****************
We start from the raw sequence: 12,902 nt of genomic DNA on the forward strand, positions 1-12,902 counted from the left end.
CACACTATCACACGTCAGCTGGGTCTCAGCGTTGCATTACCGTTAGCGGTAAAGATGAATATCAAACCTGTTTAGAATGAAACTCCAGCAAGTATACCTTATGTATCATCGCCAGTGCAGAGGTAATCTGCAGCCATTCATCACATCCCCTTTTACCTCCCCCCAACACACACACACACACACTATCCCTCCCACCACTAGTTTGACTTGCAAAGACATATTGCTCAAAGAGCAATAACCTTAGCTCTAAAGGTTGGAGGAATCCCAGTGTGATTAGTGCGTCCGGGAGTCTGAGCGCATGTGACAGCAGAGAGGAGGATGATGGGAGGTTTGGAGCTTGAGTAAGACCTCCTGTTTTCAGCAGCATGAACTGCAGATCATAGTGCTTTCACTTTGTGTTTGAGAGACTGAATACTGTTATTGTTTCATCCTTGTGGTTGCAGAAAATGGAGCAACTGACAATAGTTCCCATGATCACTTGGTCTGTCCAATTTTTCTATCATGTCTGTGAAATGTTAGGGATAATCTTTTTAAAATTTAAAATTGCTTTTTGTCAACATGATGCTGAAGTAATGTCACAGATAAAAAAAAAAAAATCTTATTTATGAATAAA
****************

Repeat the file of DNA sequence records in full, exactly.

We start from the raw sequence: 12,902 nt of genomic DNA on the forward strand, positions 1-12,902 counted from the left end.
CACACTATCACACGTCAGCTGGGTCTCAGCGTTGCATTACCGTTAGCGGTAAAGATGAATATCAAACCTGTTTAGAATGAAACTCCAGCAAGTATACCTTATGTATCATCGCCAGTGCAGAGGTAATCTGCAGCCATTCATCACATCCCCTTTTACCTCCCCCCAACACACACACACACACACTATCCCTCCCACCACTAGTTTGACTTGCAAAGACATATTGCTCAAAGAGCAATAACCTTAGCTCTAAAGGTTGGAGGAATCCCAGTGTGATTAGTGCGTCCGGGAGTCTGAGCGCATGTGACAGCAGAGAGGAGGATGATGGGAGGTTTGGAGCTTGAGTAAGACCTCCTGTTTTCAGCAGCATGAACTGCAGATCATAGTGCTTTCACTTTGTGTTTGAGAGACTGAATACTGTTATTGTTTCATCCTTGTGGTTGCAGAAAATGGAGCAACTGACAATAGTTCCCATGATCACTTGGTCTGTCCAATTTTTCTATCATGTCTGTGAAATGTTAGGGATAATCTTTTTAAAATTTAAAATTGCTTTTTGTCAACATGATGCTGAAGTAATGTCACAGATAAAAAAAAAAAAATCTTATTTATGAATAAA